NHS prescription fee rise to £7.65 comes in to effect
Published: 1st Apr 2012 02:41:41
An increase in NHS prescription charges in England of 25p to £7.65 has come into effect.
Health Minister Simon Burns outlined the changes earlier this year, and the government says exemptions mean 90% of prescription items are dispensed free.
The Royal Pharmaceutical Society campaigned for a freeze and says the rises are completely unacceptable.
Dental treatment costs will also rise. There are no prescription charges in Scotland, Wales or Northern Ireland.
The cost of a prescription payment certificate (PPC), which is valid for three months, will remain at £29.10 and the price of an annual PPC will be held at £104.
Charges for elastic stockings and tights, wigs and fabric supports supplied by hospitals will be increased.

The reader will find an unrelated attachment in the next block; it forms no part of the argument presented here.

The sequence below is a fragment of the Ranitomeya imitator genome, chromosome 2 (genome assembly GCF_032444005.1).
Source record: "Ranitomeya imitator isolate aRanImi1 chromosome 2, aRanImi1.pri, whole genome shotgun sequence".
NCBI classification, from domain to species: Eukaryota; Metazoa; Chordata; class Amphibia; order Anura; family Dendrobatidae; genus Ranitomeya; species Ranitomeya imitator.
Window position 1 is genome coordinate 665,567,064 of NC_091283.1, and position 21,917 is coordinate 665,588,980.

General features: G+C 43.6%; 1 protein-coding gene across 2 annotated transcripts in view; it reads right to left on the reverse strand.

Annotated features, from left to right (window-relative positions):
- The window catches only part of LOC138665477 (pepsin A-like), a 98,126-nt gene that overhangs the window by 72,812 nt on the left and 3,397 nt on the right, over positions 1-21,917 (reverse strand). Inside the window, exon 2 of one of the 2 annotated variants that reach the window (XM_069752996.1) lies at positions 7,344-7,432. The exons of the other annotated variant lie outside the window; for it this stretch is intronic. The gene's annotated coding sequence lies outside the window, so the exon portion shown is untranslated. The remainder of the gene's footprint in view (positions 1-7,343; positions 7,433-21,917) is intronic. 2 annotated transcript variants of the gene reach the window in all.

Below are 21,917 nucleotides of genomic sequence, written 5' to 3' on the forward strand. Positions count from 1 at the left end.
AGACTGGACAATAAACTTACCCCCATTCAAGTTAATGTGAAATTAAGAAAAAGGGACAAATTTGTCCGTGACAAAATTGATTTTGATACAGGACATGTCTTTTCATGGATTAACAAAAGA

The value of vouchers for glasses for children, people on low incomes and those with complex sight problems will increase by 2.5% overall.
The dental charge payable for a basic "band 1" course of treatment - examination, diagnosis and advice, including X-rays, a scale and polish and planning for further work if necessary - will rise 50p to £17.50.
Band 2 charges, covering fillings, root canal treatment and extractions, will rise by £1 to £48.
For band 3 work, such as crowns, dentures and bridges, the cost will increase by £5 to £209.
The British Medical Association has said the current system is "unfair" and called for prescription charges to be scrapped in England.
Those exempt from prescription charges include children under 16, income-related benefit claimants, pregnant women and people with serious long-term medical conditions. Contraception is free.
Free prescriptions were introduced in Wales in 2007, Northern Ireland in 2010 and Scotland in 2011.
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Harvard CitationBBC News, 2012. NHS prescription fee rise to £7.65 comes in to effect [Online] (Updated 1st Apr 2012)
Available at: http://www.ukwirednews.com/news/1419956/NHS-prescription-fee-rise-to-7-65-comes-in-to-effect [Accessed 9th Mar 2014]
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